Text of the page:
The Forschungskolleg Humanwissenschaften: Events
Friday, 29 April 2022, 15:00
Venue: Forschungskolleg Humanwissenschaften, Am Wingertsberg 4, 61348 Bad Homburg
Lecture and Workshop | Research focus »Coping with Complexity«
Rudolf Stichweh (Bonn University)»The Complexity of the Modern Science System and the Problems of the World Society«
About the lecture
The modern scientific system emerges during the period of the second scientific revolution of 1760-1840, grounded in institutions such as disciplinarity, universal accessibility of publication opportunities, individual authorship, the research imperative as a form of production of science, the control of conflicts, and the emergence of national scientific communities in the newly formed disciplines. The lecture outlines this development and presents the dramatic transformations science has undergone since its beginning: Disciplinarity is supplemented by inter- and multidisciplinarity; access to publications is transformed via multiple forms of peer review; research is reorganized in project form and redefined by dependence on external funding and associated forms of peer review; extremely complex forms of co- and multi-authorship take the place of individual authorship; conflicts are replaced by the universal expectation of cooperation, which competitively relates cooperating groups to each other; recognition, citation, and reputation give rise to a complex hierarchy of researchers; national communities are replaced by a taken-for-granted globality of science supported by multiple mechanisms.
These transformations are related to the transformations of societal problems, which are linked to science in many ways. In this sense, there must now be talk in a radically new sense of ›responsivity‹ of the science system in relation to society. In this context, something like a responsibility of science for the problems of society also arises, since science knows that it understands the problems best and cannot look on ›disinterestedly‹ at the work on problem solutions. The unquestioning globality of science is in turn closely related to the fact that the problems of society are interpreted and worked on as world problems and often cannot be thought of and worked on in any other form. The complex structure of society and the complexity growth of science are an obvious case of co-evolution. World society is the result and the driving force of these transformations.
About the speaker
Prof. Dr. Rudolf Stichweh is Senior Professor of Sociology at the »Forum Internationale Wissenschaft« and at the »Bonn Center for Dependency and Slavery Studies« (Cluster of Excellence) at the University of Bonn. He is also director of the department »Comparative Research on Democracies« at the »Forum Internationale Wissenschaft«. From 1994 to 2020, he was Professor of Sociology in Bielefeld, Lucerne and Bonn and remains a permanent Visiting Professor at the University of Lucerne. He is also a member of Nordrhein-Westfälische Akademie der Wissenschaften und der Künste (Düsseldorf), and the Nationalakademie Leopoldina (Halle). His research focuses on the theory of world society, the sociology of the foreign, the sociology of science and universities, theories of sociocultural evolution, systems theory, the sociology of art, and the theory of inclusion and exclusion.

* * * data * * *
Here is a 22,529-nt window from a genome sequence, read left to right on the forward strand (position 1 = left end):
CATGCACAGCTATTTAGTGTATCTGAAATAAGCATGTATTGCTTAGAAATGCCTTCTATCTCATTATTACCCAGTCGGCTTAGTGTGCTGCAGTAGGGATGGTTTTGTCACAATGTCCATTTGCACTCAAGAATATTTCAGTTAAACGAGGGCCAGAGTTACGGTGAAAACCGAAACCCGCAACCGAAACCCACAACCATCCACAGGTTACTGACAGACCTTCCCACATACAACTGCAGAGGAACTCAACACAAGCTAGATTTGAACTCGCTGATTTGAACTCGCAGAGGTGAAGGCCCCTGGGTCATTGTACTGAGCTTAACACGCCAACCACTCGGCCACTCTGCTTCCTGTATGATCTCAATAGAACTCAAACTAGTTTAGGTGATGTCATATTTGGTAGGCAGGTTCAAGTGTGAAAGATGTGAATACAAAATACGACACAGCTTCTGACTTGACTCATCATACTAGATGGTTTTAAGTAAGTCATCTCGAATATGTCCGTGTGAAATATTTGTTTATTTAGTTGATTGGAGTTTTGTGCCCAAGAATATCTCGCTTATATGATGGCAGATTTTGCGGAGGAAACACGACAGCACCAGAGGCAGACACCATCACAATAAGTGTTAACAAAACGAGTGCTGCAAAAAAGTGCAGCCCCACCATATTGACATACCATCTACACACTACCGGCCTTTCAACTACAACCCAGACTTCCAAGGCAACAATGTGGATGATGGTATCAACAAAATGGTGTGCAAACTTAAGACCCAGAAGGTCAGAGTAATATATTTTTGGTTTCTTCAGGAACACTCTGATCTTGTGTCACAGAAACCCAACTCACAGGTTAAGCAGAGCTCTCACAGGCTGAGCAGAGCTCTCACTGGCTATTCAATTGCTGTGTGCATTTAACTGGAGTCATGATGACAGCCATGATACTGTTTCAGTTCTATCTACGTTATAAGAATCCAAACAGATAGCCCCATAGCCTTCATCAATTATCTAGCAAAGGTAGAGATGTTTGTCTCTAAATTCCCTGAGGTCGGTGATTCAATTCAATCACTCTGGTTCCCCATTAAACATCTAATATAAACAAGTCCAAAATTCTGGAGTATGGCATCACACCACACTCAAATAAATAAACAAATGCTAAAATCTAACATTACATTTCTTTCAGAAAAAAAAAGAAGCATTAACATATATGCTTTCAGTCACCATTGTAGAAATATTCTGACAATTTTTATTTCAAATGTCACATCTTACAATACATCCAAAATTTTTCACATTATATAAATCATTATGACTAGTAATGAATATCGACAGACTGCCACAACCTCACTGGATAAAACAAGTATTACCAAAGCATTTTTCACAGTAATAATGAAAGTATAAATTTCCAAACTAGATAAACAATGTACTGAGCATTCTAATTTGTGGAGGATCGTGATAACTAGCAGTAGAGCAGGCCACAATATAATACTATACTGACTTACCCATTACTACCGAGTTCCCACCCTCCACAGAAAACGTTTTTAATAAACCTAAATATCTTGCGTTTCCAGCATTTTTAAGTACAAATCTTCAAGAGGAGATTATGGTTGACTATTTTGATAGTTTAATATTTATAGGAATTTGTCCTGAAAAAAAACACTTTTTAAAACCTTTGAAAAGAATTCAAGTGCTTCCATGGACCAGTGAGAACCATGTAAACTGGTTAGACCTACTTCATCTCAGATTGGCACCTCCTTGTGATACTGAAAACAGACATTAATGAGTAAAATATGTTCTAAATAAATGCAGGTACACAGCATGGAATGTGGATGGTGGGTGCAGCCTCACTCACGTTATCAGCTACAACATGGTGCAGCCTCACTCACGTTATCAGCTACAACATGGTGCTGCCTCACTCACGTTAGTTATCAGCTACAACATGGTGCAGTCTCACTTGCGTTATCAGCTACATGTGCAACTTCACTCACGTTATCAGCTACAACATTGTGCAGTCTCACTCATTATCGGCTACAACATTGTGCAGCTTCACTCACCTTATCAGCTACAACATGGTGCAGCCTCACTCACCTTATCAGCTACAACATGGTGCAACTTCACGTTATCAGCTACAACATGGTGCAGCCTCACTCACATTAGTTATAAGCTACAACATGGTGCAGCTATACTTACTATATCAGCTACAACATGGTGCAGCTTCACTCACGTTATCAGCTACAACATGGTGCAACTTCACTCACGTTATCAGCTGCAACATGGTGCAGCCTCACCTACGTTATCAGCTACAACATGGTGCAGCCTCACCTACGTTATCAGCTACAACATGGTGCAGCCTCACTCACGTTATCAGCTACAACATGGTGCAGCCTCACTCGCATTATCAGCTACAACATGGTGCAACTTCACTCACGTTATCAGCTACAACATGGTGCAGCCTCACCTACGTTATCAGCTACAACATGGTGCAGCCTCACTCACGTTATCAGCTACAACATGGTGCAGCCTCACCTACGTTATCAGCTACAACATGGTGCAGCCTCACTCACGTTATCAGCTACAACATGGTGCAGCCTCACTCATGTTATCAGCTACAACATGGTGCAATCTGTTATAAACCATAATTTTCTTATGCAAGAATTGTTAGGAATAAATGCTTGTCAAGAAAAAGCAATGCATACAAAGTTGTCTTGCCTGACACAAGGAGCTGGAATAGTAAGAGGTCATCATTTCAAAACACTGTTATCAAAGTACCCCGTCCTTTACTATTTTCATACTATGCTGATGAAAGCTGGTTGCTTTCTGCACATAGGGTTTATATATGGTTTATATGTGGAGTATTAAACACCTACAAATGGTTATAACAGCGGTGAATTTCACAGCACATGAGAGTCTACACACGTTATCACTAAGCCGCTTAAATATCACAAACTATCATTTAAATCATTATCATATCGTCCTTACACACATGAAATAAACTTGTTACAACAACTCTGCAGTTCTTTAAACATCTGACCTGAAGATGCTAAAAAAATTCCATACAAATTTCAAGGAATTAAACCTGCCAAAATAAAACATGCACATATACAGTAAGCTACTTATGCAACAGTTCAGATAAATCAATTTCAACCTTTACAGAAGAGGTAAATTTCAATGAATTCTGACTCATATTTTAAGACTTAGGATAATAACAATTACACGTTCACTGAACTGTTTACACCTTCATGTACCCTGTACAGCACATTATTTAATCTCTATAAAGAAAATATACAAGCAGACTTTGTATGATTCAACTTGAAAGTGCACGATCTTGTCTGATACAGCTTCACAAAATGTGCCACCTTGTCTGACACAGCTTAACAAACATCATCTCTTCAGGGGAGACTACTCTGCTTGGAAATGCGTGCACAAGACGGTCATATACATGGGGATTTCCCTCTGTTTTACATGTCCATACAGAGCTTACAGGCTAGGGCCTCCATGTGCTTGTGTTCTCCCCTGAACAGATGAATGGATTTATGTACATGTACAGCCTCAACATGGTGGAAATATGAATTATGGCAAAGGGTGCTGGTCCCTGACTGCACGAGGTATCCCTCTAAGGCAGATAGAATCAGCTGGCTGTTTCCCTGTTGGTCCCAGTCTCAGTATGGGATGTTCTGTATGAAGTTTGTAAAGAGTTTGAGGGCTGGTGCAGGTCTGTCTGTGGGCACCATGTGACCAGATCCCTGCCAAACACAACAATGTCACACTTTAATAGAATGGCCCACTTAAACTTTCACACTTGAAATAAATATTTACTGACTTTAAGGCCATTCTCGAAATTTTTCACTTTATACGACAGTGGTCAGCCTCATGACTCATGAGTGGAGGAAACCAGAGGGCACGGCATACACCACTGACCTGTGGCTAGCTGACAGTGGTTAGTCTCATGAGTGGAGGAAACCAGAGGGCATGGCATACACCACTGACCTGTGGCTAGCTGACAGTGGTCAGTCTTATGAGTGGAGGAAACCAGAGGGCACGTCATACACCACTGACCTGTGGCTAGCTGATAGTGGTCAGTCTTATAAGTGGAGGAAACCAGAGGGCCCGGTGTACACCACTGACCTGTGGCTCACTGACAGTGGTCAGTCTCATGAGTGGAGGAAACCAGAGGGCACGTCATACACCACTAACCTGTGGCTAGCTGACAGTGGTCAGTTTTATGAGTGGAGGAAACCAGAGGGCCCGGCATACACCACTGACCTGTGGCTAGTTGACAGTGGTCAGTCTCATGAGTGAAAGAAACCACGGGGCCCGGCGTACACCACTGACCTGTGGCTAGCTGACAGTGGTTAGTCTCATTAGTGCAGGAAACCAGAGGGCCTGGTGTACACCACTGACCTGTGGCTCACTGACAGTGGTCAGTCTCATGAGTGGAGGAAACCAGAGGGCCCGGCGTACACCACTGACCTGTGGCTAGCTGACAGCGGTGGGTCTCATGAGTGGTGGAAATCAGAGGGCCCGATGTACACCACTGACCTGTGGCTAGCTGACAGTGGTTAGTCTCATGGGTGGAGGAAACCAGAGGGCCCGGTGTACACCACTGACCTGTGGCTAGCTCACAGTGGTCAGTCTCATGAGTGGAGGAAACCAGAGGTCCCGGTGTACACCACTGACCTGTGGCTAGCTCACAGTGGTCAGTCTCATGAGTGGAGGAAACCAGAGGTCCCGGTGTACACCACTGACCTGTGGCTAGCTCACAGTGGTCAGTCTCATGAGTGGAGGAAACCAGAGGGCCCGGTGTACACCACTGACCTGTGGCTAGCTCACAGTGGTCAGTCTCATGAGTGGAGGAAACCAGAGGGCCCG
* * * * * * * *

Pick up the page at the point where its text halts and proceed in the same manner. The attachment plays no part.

Research Focus »Coping with Complexity«
Our time is characterized by global crises such as pandemics, climate change, eroding democracies, and fractures in geopolitical relations. Despite all the differences, one common property can be observed in all these crises: an underlying complexity. In the face of these threatening but imminent challenges to our society, research is needed that can analytically describe and understand this complexity. Since the problems have different aspects, a view from different directions is indispensable. In the transdisciplinary research network »Coping with Complexity«, researchers from the natural and life sciences as well as the humanities and social sciences are working together to develop a fundamental theoretical understanding of complexity in order to improve our ability to cope with complex systems and the current and upcoming crises.
Project speakers: Andreas Fahrmeir, Professor of Modern History, Goethe University; Harald Schwalbe, Professor of Organic Chemistry and Chemical Biology, Goethe University; Julia Sigwart, Head of Section of Malacology at Senckenberg Research Institute & Museum.
Dr. Thomas Schimmer, Forschungskolleg Humanwissenschaften firstname.lastname@example.org